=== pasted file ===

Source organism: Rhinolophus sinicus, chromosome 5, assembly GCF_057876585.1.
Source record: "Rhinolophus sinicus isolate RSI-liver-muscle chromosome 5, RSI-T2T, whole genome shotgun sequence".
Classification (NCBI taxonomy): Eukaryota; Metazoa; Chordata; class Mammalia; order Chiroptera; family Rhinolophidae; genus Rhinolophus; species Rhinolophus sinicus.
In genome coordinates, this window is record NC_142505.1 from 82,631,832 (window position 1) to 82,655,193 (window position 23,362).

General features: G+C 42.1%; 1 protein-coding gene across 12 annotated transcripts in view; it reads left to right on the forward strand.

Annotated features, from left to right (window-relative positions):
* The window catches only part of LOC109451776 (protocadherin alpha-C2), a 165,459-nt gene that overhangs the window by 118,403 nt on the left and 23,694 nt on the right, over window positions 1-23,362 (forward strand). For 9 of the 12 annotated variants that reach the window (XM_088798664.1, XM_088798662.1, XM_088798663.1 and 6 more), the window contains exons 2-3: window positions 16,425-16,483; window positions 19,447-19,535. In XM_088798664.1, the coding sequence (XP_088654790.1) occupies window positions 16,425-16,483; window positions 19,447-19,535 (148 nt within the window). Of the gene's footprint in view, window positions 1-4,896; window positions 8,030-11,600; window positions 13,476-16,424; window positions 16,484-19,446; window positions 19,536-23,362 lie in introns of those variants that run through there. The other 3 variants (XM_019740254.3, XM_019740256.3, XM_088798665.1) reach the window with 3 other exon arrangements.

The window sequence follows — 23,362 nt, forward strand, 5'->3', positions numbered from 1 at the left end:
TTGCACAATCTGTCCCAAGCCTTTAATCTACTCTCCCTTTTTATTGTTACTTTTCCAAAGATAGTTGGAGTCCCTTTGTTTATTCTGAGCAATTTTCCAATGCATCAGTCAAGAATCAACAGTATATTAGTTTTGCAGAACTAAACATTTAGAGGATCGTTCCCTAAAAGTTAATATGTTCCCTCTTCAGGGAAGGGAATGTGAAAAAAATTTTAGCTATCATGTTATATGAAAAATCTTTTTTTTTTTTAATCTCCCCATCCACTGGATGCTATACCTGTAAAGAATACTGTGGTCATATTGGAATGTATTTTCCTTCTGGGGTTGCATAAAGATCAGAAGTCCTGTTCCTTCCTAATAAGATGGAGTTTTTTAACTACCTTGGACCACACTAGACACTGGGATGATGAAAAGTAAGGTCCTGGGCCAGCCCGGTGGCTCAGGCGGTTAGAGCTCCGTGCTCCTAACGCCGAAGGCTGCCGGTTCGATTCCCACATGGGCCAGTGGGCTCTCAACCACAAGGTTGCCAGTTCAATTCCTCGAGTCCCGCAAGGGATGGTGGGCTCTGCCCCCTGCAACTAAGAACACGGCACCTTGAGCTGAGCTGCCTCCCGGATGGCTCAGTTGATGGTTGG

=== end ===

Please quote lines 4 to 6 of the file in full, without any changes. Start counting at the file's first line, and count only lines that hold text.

In genome coordinates, this window is record NC_142505.1 from 82,631,832 (window position 1) to 82,655,193 (window position 23,362).

General features: G+C 42.1%; 1 protein-coding gene across 12 annotated transcripts in view; it reads left to right on the forward strand.

Annotated features, from left to right (window-relative positions):